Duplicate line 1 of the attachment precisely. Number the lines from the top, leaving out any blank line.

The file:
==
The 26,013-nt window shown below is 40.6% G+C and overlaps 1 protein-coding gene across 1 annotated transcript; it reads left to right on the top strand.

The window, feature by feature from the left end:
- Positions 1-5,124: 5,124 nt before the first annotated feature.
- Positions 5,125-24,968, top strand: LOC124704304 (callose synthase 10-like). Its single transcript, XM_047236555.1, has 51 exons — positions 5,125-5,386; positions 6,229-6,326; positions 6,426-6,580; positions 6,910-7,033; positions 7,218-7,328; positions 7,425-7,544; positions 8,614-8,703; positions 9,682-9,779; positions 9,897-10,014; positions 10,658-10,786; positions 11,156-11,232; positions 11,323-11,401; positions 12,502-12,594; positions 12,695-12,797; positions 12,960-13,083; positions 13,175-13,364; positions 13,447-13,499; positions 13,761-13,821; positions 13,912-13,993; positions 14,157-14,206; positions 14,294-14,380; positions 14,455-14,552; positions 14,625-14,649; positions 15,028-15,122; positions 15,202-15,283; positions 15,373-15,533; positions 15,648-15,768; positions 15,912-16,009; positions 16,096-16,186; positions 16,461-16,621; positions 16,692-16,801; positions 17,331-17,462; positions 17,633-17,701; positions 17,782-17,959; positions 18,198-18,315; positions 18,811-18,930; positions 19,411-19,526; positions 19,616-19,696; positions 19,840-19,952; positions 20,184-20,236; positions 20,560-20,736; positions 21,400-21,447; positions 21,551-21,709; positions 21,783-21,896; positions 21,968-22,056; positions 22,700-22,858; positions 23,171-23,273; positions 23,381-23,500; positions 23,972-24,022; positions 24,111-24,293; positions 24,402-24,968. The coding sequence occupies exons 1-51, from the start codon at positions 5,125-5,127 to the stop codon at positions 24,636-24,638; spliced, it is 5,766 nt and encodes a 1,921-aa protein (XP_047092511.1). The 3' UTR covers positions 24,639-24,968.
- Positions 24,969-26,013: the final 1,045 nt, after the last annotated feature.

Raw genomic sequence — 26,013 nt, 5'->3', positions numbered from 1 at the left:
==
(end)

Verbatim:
The 26,013-nt window shown below is 40.6% G+C and overlaps 1 protein-coding gene across 1 annotated transcript; it reads left to right on the top strand.